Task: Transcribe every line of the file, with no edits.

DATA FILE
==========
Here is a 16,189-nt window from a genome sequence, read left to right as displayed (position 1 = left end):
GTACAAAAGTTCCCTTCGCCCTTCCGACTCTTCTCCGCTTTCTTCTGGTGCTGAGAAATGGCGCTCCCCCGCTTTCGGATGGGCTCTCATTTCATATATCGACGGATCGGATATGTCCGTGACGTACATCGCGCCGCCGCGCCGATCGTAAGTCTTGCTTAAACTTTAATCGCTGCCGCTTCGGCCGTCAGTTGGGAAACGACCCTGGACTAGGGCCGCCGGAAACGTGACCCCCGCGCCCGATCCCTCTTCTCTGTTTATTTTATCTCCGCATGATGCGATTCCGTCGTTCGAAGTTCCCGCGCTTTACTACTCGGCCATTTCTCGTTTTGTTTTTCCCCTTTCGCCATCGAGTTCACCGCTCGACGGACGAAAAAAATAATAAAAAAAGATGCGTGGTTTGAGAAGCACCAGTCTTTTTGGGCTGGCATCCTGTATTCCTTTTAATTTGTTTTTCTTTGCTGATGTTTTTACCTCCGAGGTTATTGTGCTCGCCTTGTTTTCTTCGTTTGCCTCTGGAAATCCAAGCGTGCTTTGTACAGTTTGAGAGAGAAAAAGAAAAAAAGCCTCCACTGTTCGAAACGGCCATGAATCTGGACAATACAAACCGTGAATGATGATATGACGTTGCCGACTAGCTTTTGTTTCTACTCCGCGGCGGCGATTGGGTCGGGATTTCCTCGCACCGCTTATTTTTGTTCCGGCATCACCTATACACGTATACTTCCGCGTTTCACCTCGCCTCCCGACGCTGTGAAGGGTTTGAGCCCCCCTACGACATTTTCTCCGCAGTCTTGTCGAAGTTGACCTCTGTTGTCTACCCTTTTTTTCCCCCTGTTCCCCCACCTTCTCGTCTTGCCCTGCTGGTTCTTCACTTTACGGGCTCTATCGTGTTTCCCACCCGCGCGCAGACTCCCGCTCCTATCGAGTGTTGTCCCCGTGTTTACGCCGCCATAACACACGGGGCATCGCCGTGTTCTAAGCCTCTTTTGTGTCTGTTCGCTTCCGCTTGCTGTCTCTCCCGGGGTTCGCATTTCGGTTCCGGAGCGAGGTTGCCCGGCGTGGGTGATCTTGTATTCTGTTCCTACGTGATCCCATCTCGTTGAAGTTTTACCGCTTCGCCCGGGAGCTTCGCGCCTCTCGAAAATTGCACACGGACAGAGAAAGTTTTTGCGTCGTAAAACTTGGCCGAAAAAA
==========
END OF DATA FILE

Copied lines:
Here is a 16,189-nt window from a genome sequence, read left to right as displayed (position 1 = left end):
GTACAAAAGTTCCCTTCGCCCTTCCGACTCTTCTCCGCTTTCTTCTGGTGCTGAGAAATGGCGCTCCCCCGCTTTCGGATGGGCTCTCATTTCATATATCGACGGATCGGATATGTCCGTGACGTACATCGCGCCGCCGCGCCGATCGTAAGTCTTGCTTAAACTTTAATCGCTGCCGCTTCGGCCGTCAGTTGGGAAACGACCCTGGACTAGGGCCGCCGGAAACGTGACCCCCGCGCCCGATCCCTCTTCTCTGTTTATTTTATCTCCGCATGATGCGATTCCGTCGTTCGAAGTTCCCGCGCTTTACTACTCGGCCATTTCTCGTTTTGTTTTTCCCCTTTCGCCATCGAGTTCACCGCTCGACGGACGAAAAAAATAATAAAAAAAGATGCGTGGTTTGAGAAGCACCAGTCTTTTTGGGCTGGCATCCTGTATTCCTTTTAATTTGTTTTTCTTTGCTGATGTTTTTACCTCCGAGGTTATTGTGCTCGCCTTGTTTTCTTCGTTTGCCTCTGGAAATCCAAGCGTGCTTTGTACAGTTTGAGAGAGAAAAAGAAAAAAAGCCTCCACTGTTCGAAACGGCCATGAATCTGGACAATACAAACCGTGAATGATGATATGACGTTGCCGACTAGCTTTTGTTTCTACTCCGCGGCGGCGATTGGGTCGGGATTTCCTCGCACCGCTTATTTTTGTTCCGGCATCACCTATACACGTATACTTCCGCGTTTCACCTCGCCTCCCGACGCTGTGAAGGGTTTGAGCCCCCCTACGACATTTTCTCCGCAGTCTTGTCGAAGTTGACCTCTGTTGTCTACCCTTTTTTTCCCCCTGTTCCCCCACCTTCTCGTCTTGCCCTGCTGGTTCTTCACTTTACGGGCTCTATCGTGTTTCCCACCCGCGCGCAGACTCCCGCTCCTATCGAGTGTTGTCCCCGTGTTTACGCCGCCATAACACACGGGGCATCGCCGTGTTCTAAGCCTCTTTTGTGTCTGTTCGCTTCCGCTTGCTGTCTCTCCCGGGGTTCGCATTTCGGTTCCGGAGCGAGGTTGCCCGGCGTGGGTGATCTTGTATTCTGTTCCTACGTGATCCCATCTCGTTGAAGTTTTACCGCTTCGCCCGGGAGCTTCGCGCCTCTCGAAAATTGCACACGGACAGAGAAAGTTTTTGCGTCGTAAAACTTGGCCGAAAAAA